Wednesday, July 20, 2011
towards a simpler life....
In 2008 our family made the decision to have 7 months of time out. Travelling on a wing and a prayer we took the girls out of school and headed to the US travelling up the West Coast from San Diego to Canada and then down into tropical Mexico...we worked where we could, camped, homeschooled and visited with family. Towards the end of the trip we spent two months in the sleepy coastal village of Puerto Escondido, Oaxaca, Mexico...today I want to share with you a post from three years ago....my thoughts on a very non hectic period of our lives. During this time painting was even put on the backburner in favour of naps, swims and sunset watching...later, however once we were back in Australia, inspiration came as an avalanche as I processed and painted my memories...I guess what I search for now is a way to bring some of that simplicity back into our lives..I still havent figured it out but would love to hear from all of you any changes you have made towards living a more simple life xo
*******HERES MY POST FROM 2008 ********
PEDESTRIANS IN PARADISE....Tracy Verdugo 2008
For two months we explore this sleepy tropical outpost. We are in Oaxaca, the Southern most state of the Pacific Coast of Mexico. A few more hours and you end up in Guatemala.
Puerto Escondido hangs on the edge of the Pacific Ocean. It has been sixteen years since we last visited; then, no children, no mortgage, no responsibilities. Things have changed for us but in a good way and the changes we see in Puerto are also positive. Tourism has grown but the charm of a sleepy laid back coastal town is still there. There are more beachside palapa restaurants, more backpacker surf hostels, more gringos building beachside places to rent out, more bodyboarders, more international injection with sushi bars and pizza places popping up, but in the end the flavour is the same. There will be no highrise here, no 5 star luxury hotels, no $200.00 a day golf courses or high end fishing trips.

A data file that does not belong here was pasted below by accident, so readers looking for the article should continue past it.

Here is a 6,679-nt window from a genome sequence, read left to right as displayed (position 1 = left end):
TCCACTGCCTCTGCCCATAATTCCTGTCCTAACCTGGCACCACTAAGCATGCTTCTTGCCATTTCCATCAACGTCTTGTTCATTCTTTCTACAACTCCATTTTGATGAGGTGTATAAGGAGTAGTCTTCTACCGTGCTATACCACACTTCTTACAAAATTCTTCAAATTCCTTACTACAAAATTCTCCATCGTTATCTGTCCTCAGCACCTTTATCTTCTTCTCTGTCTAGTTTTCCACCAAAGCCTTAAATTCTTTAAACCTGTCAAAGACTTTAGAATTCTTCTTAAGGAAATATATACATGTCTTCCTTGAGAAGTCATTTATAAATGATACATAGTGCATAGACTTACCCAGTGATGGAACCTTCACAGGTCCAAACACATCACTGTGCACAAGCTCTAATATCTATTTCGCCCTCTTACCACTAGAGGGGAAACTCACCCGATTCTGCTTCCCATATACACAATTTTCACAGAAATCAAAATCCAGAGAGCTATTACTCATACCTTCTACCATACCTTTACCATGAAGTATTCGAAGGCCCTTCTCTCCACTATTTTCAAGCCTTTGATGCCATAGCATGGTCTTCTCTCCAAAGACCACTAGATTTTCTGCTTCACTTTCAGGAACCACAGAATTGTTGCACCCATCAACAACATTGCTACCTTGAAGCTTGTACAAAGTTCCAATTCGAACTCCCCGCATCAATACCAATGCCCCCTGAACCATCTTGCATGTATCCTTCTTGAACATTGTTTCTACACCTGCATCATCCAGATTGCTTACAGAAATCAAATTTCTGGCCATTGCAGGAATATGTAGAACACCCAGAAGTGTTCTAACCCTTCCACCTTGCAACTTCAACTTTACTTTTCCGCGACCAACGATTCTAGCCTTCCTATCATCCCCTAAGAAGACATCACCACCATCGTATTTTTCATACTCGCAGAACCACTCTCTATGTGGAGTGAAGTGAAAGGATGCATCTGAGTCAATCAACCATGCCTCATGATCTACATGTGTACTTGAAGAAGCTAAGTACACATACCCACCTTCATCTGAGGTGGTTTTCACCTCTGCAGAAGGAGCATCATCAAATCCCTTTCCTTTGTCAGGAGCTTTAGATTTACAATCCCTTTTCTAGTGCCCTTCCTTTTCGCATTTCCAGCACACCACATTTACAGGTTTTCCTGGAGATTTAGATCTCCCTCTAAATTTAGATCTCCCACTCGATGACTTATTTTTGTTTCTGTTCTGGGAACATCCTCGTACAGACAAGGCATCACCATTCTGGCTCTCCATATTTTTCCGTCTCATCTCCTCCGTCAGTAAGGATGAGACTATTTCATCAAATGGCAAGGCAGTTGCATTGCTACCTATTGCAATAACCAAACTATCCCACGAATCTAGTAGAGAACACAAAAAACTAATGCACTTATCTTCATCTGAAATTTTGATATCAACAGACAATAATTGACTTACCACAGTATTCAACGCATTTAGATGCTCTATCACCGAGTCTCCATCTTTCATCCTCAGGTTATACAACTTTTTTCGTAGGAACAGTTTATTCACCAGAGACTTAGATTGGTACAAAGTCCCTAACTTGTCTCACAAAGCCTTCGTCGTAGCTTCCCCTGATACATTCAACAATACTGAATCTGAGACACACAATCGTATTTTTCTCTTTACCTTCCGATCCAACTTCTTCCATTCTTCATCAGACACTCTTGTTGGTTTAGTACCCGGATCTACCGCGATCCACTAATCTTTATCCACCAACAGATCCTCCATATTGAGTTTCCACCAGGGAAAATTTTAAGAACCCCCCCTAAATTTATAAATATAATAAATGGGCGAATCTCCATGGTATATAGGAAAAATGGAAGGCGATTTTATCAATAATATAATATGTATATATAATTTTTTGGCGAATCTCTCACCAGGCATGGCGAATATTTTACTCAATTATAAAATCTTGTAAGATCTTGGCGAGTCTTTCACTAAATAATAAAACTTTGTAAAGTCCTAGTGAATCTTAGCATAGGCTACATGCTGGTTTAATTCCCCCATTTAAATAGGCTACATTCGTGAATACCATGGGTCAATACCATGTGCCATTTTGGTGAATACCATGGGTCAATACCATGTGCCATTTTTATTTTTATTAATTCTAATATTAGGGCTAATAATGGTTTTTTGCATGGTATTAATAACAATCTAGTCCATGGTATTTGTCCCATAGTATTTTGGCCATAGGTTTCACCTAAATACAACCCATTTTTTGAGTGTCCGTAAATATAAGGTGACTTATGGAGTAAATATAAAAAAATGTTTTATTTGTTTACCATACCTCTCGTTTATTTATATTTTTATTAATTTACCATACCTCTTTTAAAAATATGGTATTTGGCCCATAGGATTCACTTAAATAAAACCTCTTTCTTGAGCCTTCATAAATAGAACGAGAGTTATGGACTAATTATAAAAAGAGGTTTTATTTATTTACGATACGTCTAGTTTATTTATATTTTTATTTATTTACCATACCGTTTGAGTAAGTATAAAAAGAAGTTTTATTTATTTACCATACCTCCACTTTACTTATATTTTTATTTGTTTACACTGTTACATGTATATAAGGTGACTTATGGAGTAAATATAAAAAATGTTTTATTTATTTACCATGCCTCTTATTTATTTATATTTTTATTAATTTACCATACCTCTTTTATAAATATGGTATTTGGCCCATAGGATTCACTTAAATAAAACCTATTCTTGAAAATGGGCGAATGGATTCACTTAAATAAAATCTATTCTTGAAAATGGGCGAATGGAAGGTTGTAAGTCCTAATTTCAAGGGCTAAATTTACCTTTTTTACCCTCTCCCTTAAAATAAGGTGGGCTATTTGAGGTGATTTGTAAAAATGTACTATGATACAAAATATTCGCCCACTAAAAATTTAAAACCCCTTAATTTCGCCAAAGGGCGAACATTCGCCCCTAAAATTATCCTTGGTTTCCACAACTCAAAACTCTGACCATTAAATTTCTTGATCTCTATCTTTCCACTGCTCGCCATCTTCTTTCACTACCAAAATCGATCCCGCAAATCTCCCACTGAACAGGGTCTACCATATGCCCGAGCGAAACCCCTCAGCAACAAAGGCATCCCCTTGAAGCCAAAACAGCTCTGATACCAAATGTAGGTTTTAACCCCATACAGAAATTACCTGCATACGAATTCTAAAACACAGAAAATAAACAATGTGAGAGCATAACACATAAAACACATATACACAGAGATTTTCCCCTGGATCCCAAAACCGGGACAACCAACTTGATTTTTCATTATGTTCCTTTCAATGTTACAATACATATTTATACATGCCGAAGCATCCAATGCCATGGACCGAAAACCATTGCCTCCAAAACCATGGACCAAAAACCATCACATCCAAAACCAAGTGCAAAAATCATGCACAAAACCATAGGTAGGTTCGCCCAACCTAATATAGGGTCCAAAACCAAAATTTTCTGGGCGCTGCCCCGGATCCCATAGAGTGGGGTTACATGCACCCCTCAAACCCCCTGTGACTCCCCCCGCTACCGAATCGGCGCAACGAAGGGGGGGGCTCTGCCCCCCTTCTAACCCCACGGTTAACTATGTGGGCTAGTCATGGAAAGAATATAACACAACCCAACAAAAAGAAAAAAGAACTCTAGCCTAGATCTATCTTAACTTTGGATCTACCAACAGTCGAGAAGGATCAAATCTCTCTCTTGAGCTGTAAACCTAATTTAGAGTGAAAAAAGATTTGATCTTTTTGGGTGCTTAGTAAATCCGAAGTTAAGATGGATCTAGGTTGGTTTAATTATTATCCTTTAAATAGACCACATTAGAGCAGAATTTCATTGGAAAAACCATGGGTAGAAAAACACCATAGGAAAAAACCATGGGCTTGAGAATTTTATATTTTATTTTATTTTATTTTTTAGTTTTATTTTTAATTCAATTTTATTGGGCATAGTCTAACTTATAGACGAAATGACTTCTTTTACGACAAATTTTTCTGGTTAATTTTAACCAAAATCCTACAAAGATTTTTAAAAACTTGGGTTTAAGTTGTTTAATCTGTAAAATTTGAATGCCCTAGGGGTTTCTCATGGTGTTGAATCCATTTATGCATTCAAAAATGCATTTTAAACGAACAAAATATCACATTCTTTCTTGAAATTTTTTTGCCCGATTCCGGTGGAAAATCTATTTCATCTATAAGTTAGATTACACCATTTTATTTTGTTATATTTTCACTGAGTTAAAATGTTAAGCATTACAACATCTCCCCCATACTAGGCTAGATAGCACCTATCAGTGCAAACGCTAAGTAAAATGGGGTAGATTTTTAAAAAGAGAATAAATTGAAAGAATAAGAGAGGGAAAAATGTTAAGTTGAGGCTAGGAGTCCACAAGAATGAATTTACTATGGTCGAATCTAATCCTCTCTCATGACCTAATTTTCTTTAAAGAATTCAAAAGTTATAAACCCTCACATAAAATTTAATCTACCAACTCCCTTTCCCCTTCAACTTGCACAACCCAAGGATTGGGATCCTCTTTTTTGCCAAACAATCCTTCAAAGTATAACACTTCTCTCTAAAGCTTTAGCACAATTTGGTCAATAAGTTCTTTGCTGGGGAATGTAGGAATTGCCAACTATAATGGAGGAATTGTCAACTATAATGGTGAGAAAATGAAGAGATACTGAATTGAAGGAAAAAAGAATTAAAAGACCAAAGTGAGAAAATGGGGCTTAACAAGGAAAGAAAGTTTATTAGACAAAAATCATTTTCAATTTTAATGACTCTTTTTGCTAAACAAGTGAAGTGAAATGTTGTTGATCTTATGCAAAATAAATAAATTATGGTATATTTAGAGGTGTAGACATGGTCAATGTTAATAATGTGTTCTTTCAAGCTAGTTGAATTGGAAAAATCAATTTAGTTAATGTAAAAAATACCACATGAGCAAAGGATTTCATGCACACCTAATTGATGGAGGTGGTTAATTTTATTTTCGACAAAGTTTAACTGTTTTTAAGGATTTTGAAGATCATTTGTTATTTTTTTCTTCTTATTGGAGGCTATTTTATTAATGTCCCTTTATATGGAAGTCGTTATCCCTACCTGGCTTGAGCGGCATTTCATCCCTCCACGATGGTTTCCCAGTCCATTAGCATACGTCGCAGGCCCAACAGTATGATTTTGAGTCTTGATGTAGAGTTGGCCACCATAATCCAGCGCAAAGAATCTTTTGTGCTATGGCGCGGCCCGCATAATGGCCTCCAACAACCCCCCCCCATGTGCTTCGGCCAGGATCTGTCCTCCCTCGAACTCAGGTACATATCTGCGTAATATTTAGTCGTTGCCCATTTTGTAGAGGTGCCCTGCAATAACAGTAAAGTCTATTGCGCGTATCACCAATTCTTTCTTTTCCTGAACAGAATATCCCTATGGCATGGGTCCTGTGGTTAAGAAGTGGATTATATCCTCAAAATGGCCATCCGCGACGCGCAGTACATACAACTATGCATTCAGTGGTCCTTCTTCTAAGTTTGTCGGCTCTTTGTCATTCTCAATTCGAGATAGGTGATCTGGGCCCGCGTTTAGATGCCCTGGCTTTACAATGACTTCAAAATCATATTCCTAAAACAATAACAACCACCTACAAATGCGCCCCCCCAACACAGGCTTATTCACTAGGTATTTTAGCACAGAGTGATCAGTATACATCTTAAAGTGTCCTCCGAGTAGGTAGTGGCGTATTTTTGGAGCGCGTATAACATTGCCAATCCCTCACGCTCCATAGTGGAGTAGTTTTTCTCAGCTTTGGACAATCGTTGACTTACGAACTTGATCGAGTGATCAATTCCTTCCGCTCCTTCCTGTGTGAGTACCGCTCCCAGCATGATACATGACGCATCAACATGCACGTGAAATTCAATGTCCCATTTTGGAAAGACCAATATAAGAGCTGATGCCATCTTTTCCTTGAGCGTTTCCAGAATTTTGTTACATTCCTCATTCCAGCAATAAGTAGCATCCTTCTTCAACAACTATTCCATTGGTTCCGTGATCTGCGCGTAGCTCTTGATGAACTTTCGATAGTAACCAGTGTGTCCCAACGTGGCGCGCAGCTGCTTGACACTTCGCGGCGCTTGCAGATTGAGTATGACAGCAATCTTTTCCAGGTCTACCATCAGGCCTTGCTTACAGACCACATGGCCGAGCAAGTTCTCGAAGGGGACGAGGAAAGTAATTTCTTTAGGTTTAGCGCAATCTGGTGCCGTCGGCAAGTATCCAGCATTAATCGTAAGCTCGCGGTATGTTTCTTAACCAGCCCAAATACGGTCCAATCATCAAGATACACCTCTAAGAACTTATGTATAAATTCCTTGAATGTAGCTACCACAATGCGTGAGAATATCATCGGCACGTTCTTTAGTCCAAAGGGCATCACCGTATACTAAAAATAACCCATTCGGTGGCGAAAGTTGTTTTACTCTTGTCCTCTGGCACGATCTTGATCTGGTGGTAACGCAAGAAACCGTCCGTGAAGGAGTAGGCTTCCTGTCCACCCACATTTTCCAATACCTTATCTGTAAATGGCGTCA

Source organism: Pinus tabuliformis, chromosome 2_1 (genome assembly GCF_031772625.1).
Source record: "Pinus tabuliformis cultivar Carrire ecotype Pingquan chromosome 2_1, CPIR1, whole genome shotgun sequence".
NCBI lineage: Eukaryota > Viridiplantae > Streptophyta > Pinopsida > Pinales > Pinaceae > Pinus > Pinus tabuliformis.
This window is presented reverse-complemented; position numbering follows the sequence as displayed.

The mood is sleepy, laid back, lazy dogs, beer on the beach at perfect sunset after perfect sunset, rice and beans on fresh corn tortillas, palm trees and humming birds, sharing papaya with our resident iguana…get the picture? Decisions are tough to make…another swim or a siesta? Sudoku or a book?
Is it time to eat? I don’t know, are you hungry? Life is cruisey here and without a vehicle we explore on foot, colectivo or by taxi.
Mostly we walk.
Along the wet sand from Zicatela to the Point, watching schools of manta rays fly through the air, synchronising their dance above the sun sparkled water. Or in the opposite direction from Zicatela towards Playa Marinero where a sculpture of two hands rise out of the rocks open palmed, a symbolic offering of thanks against the perfect sky or perhaps an acknowledgment of receipt and gratitude. There are many gifts to be had here.
The waves on Zicatela are powerful, ranked amongst the best in the World and swimming here is not recommended. Lifeguards rescue unknowing tourists daily from the treacherous undercurrents which the surfers use to their advantage to get out into the line up quickly.
Marco heads out to surf almost daily while the girls and I content ourselves with wallowing in the whitewash.